Re : Bacon’s grammatica and rhetoric
    “Since the sciences and the arts are closely related and are often stated in almost identical language, a slight shift of theory or terminology may at a point bring an unexpected richness from one art to the threadbare terminology of another. The three customary questions of rhetoric, whether it is, what it is, and what sort, merged readily with the questions of logic and influenced early modern attempts to formulate scientific method.”
    -McKeon

    • Thank you for your comment. Your ideas are quite interesting and I am interested in reading more of Dr. McLuhan’s work on this subject. My first instinct would have been to put him in the tradition of Erasmus rather than Calvin, and I am interested in examining his scholarship due to your comment.

      I do think that the desire for an end to religious turmoil can be pinpointed as the central motivating factor for secularists such as Bacon, Hobbes, and Locke. I do think that they failed to account for the fact that, even in the least religious societies, there could still be a grave threat of violent conflict. Thus, atheistic communism coincided with the first-ever global fear of nuclear annihilation.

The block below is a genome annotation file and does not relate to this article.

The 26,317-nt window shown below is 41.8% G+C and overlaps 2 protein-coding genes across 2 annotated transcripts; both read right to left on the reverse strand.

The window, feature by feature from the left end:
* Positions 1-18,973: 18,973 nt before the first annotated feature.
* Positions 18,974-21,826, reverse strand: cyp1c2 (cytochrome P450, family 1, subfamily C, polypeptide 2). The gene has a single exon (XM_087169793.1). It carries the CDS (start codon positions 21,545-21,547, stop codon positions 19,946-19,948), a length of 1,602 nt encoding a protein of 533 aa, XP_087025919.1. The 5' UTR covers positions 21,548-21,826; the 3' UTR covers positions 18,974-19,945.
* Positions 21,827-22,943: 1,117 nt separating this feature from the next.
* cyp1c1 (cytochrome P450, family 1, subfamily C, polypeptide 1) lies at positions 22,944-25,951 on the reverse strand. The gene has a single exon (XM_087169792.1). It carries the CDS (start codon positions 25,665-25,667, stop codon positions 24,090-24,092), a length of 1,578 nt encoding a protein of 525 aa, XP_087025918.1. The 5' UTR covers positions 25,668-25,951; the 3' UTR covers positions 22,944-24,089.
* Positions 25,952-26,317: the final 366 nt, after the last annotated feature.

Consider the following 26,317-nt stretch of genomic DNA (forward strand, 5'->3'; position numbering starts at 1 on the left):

As a confessional Protestant myself, I am not inclined to provide reason with the same place as faith in the life of a Christian, though I do see a very important place for it. The traditional Protestant position is not that faith is hostile to reason as the fideists claim, but that reason can only be a force for spiritual edification after we have come to faith in God’s truth and Word. The Holy Spirit, a divine person operating independent of human rationality, begins His work by regenerating our souls, and afterwards our reason is quite active during the process of sanctification.

      The Scriptures emphatically agree that we can know the existence of God by looking at His creation, but this does not necessarily mean that all people can come to God’s truth through sheer rationality. After all, in Romans 1, one of the major proof texts of natural theology, Paul nonetheless declares that there are many who “suppress the truth in unrighteousness” and prefer to worship “the creation rather than the Creator” due to their very irrational sin nature.

      • Hi Koty,

        Thanks for your reply.

        No question that all people cannot come to God’s truth through shear rationality. Rationality has also shown itself useful to brutes.